041226-N-2984R-014 Persian Gulf (Dec. 26, 2004) - Two pilots assigned to the ÒCheckmatesÓ of Sea Control Squadron Two Two (VS-22), conduct start-up procedures before launching off the flight deck aboard the Nimitz-class aircraft carrier USS Harry S. Truman (CVN 75). Carrier Air Wing Three (CVW-3) embarked aboard Truman is providing close air support and conducting intelligence, surveillance and reconnaissance missions over Iraq. The Truman Strike Group is on a regularly scheduled deployment in support of the Global War on Terrorism. U.S. Navy photo by PhotographerÕs Mate Airman Apprentice Ricardo J. Reyes (RELEASED)

Does Healthcare Reform Require Hospital v. Physician Power Struggle?

June 7, 2012

     Writing in John Goodman\’s Health Policy Blog, Larry Wedekind suggests that real healthcare reform will require physicians, not hospitals, to acquire control of our healthcare delivery system. His entire post is worth the read, but it can be summarized as follows:

1. All of the pilot programs and demonstration projects tried by the federal government to date have been disappointing at best.

2. The traditional pattern of de facto hospital control of the delivery system is like letting the fox guard the henhouse. Since hospitals need to fill beds and expand outpatient volume, their efforts to acquire physicians\’ practices and develop integrated delivery systems should be seen as thinly veiled efforts to feather their own nests.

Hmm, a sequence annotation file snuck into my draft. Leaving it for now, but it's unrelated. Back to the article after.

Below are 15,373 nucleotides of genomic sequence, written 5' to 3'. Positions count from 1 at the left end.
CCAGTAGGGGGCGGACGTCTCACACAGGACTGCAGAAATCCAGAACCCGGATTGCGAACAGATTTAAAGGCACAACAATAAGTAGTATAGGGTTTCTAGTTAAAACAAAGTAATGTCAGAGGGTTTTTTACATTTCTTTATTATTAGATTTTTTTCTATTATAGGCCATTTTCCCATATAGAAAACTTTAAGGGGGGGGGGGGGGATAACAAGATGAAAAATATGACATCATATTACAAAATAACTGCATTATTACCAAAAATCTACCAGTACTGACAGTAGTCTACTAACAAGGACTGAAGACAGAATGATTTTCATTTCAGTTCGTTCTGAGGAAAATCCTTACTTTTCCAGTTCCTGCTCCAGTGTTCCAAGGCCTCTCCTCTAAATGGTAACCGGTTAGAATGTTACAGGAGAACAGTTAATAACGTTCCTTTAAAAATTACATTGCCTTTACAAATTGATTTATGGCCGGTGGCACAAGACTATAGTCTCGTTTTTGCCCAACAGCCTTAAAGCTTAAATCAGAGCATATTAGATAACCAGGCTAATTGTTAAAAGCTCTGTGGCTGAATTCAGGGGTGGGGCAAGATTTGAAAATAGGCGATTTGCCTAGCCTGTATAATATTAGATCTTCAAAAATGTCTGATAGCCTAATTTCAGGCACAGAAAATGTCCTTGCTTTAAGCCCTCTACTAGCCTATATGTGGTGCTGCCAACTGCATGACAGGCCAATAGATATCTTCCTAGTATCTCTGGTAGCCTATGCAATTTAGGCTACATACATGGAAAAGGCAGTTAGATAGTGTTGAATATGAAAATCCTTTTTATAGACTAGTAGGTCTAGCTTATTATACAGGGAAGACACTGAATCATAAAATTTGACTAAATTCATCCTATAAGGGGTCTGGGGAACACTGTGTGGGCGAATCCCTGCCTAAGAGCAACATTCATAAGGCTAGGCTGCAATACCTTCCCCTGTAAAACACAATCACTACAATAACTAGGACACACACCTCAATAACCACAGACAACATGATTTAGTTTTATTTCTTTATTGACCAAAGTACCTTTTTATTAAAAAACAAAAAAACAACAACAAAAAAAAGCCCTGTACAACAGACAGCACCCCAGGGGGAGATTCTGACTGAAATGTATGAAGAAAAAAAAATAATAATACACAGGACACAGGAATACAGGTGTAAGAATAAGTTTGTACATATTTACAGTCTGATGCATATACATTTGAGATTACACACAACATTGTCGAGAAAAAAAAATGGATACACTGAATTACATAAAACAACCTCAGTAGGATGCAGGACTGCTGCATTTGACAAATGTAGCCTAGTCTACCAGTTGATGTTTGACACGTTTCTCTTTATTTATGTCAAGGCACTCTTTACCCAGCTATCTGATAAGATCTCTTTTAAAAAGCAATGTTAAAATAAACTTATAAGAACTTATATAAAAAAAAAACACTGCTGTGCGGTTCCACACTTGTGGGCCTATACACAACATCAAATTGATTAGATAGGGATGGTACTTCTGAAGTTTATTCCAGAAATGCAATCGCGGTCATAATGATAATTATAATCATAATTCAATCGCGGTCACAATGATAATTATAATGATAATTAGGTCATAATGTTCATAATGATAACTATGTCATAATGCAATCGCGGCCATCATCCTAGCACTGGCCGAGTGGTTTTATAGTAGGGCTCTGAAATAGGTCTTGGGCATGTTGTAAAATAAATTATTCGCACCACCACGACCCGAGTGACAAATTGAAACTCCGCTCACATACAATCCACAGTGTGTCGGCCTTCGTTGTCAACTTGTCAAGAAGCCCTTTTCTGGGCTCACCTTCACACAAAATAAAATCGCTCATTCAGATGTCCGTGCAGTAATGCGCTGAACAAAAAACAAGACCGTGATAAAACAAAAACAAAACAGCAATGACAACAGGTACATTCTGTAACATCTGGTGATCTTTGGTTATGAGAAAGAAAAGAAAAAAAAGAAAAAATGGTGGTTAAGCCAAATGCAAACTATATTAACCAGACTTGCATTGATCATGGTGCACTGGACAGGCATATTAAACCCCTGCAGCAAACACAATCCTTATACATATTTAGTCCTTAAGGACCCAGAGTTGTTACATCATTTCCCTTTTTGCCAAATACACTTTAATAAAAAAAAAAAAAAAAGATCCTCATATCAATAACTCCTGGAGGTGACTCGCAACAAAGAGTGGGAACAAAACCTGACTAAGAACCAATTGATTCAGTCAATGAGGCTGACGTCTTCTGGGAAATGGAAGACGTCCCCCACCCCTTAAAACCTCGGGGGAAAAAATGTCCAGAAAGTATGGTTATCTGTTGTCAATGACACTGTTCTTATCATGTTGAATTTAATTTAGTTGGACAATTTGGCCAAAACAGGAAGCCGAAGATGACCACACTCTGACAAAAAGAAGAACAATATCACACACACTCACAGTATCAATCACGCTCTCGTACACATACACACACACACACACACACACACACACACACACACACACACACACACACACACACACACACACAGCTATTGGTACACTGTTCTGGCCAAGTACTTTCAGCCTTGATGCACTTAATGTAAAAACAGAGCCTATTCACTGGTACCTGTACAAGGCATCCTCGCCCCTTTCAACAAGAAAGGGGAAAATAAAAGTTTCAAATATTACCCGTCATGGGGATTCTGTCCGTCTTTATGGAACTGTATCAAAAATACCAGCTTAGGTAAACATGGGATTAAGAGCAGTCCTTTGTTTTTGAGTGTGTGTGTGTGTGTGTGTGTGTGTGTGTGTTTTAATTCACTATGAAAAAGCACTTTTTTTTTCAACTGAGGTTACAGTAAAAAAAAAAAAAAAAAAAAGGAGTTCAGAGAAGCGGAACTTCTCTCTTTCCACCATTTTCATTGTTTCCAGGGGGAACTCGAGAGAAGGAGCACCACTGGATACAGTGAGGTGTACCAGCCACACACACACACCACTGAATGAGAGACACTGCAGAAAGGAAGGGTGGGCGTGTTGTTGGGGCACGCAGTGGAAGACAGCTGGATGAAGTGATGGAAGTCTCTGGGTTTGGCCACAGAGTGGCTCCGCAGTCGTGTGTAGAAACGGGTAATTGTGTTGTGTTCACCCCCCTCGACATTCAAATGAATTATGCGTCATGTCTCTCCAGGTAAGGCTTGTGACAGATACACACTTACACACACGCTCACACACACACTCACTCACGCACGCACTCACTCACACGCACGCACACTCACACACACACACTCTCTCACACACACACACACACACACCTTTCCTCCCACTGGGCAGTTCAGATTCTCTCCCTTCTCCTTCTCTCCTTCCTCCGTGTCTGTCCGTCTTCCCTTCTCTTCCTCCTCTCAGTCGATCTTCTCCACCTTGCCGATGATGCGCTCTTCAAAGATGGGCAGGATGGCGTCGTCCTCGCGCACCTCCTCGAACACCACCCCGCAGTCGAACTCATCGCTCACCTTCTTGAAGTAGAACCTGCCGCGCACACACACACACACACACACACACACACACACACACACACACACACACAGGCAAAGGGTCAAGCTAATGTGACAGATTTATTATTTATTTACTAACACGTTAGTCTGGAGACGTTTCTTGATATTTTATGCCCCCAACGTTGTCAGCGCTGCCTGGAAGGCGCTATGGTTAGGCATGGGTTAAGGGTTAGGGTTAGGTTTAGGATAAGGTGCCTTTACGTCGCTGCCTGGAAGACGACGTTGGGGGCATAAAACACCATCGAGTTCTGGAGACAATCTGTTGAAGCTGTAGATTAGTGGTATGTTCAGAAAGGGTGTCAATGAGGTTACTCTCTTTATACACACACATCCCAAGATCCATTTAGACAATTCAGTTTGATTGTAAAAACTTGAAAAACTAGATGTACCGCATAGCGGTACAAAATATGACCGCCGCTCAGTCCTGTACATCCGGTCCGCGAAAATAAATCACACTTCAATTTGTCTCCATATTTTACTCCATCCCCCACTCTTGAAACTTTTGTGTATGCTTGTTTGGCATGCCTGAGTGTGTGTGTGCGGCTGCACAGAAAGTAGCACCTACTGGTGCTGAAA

3. Physicians alone are capable of taking action to improve their patients\’ health. By putting physicians “in charge” of the delivery system, patient-centered care coordination can become a reality.

     Mr. Wedekind seems to assume that only one side can be “in charge” of the healthcare delivery system. What many hospitals now realize is that only by way of a jointly determined approach will most hospitals and many physicians survive.

     Hospitals cannot prosper in the long run by simply “paying for referrals” and relying on volume rather than measurably improving their patients\’ health. Physicians lack the skill, time, facilities and capital required to build the infrastructure that patient-centered care coordination will require. Each side has what the other needs to succeed.

     The trick will be how well and how quickly these parties are able to transform their historical relationships into a new and better way of doing business. Some hospitals and their medical staffs are well on their way, while others have yet to begin. All will encounter stumbling blocks along the way. In addition to the usual business issues that arise in any partnership or joint venture, the hospital-physician relationship is incredibly burdened by laws and regulations that preclude many arrangements that would be perfectly legal in any other industry.

     The key for hospitals and physicians will be to realize that both parties have a hand on the steering wheel, and that a failure to steer in the same direction will be disastrous. Essential to this process will be having a means to identify and resolve conflicts early and effectively. Governance by litigation is not an option.

[Image: Two pilots prepare to launch from the carrier USS Harry S. Truman in the Persian Gulf, December 26, 2004]